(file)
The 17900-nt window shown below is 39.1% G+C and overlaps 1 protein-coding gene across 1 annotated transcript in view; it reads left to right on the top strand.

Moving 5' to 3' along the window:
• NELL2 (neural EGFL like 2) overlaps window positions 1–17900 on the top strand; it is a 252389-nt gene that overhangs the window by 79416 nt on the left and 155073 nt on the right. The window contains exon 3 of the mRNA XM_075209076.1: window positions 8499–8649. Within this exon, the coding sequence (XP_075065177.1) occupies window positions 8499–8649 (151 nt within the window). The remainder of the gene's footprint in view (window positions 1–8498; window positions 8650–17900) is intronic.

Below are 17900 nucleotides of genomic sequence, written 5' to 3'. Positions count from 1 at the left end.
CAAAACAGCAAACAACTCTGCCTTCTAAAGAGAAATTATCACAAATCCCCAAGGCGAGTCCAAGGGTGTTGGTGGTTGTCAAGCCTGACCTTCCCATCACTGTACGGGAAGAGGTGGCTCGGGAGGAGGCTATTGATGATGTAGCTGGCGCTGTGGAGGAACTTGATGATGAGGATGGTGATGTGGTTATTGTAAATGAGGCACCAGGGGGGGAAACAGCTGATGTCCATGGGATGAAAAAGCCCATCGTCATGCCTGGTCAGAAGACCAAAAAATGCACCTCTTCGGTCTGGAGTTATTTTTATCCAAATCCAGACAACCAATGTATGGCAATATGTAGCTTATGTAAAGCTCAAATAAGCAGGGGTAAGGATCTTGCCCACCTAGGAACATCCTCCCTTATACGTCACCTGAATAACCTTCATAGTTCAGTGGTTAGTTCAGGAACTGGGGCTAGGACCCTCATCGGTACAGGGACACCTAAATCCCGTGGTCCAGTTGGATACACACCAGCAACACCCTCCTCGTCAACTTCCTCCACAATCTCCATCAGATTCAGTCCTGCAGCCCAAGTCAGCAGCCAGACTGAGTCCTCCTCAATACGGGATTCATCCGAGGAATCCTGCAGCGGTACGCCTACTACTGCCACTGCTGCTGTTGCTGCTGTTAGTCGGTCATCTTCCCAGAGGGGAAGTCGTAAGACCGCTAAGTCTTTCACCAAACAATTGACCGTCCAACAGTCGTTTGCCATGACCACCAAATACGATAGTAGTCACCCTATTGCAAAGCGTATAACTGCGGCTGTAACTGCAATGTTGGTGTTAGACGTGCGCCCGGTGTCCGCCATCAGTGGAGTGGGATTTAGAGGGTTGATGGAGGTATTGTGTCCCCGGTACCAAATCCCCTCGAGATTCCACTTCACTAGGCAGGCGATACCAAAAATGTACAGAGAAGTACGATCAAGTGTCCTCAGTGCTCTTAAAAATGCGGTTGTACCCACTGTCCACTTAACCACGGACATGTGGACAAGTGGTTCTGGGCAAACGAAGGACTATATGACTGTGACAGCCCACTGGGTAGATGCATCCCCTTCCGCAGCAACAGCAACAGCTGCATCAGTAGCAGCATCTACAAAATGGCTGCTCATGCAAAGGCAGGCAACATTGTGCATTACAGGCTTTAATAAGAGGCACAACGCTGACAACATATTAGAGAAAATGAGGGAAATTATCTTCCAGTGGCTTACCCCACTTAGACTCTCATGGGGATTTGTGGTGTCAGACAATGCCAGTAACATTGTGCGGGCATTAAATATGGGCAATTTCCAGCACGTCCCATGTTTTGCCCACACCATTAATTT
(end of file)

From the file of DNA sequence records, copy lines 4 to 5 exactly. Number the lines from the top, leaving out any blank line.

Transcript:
Below are 17900 nucleotides of genomic sequence, written 5' to 3'. Positions count from 1 at the left end.
CAAAACAGCAAACAACTCTGCCTTCTAAAGAGAAATTATCACAAATCCCCAAGGCGAGTCCAAGGGTGTTGGTGGTTGTCAAGCCTGACCTTCCCATCACTGTACGGGAAGAGGTGGCTCGGGAGGAGGCTATTGATGATGTAGCTGGCGCTGTGGAGGAACTTGATGATGAGGATGGTGATGTGGTTATTGTAAATGAGGCACCAGGGGGGGAAACAGCTGATGTCCATGGGATGAAAAAGCCCATCGTCATGCCTGGTCAGAAGACCAAAAAATGCACCTCTTCGGTCTGGAGTTATTTTTATCCAAATCCAGACAACCAATGTATGGCAATATGTAGCTTATGTAAAGCTCAAATAAGCAGGGGTAAGGATCTTGCCCACCTAGGAACATCCTCCCTTATACGTCACCTGAATAACCTTCATAGTTCAGTGGTTAGTTCAGGAACTGGGGCTAGGACCCTCATCGGTACAGGGACACCTAAATCCCGTGGTCCAGTTGGATACACACCAGCAACACCCTCCTCGTCAACTTCCTCCACAATCTCCATCAGATTCAGTCCTGCAGCCCAAGTCAGCAGCCAGACTGAGTCCTCCTCAATACGGGATTCATCCGAGGAATCCTGCAGCGGTACGCCTACTACTGCCACTGCTGCTGTTGCTGCTGTTAGTCGGTCATCTTCCCAGAGGGGAAGTCGTAAGACCGCTAAGTCTTTCACCAAACAATTGACCGTCCAACAGTCGTTTGCCATGACCACCAAATACGATAGTAGTCACCCTATTGCAAAGCGTATAACTGCGGCTGTAACTGCAATGTTGGTGTTAGACGTGCGCCCGGTGTCCGCCATCAGTGGAGTGGGATTTAGAGGGTTGATGGAGGTATTGTGTCCCCGGTACCAAATCCCCTCGAGATTCCACTTCACTAGGCAGGCGATACCAAAAATGTACAGAGAAGTACGATCAAGTGTCCTCAGTGCTCTTAAAAATGCGGTTGTACCCACTGTCCACTTAACCACGGACATGTGGACAAGTGGTTCTGGGCAAACGAAGGACTATATGACTGTGACAGCCCACTGGGTAGATGCATCCCCTTCCGCAGCAACAGCAACAGCTGCATCAGTAGCAGCATCTACAAAATGGCTGCTCATGCAAAGGCAGGCAACATTGTGCATTACAGGCTTTAATAAGAGGCACAACGCTGACAACATATTAGAGAAAATGAGGGAAATTATCTTCCAGTGGCTTACCCCACTTAGACTCTCATGGGGATTTGTGGTGTCAGACAATGCCAGTAACATTGTGCGGGCATTAAATATGGGCAATTTCCAGCACGTCCCATGTTTTGCCCACACCATTAATTT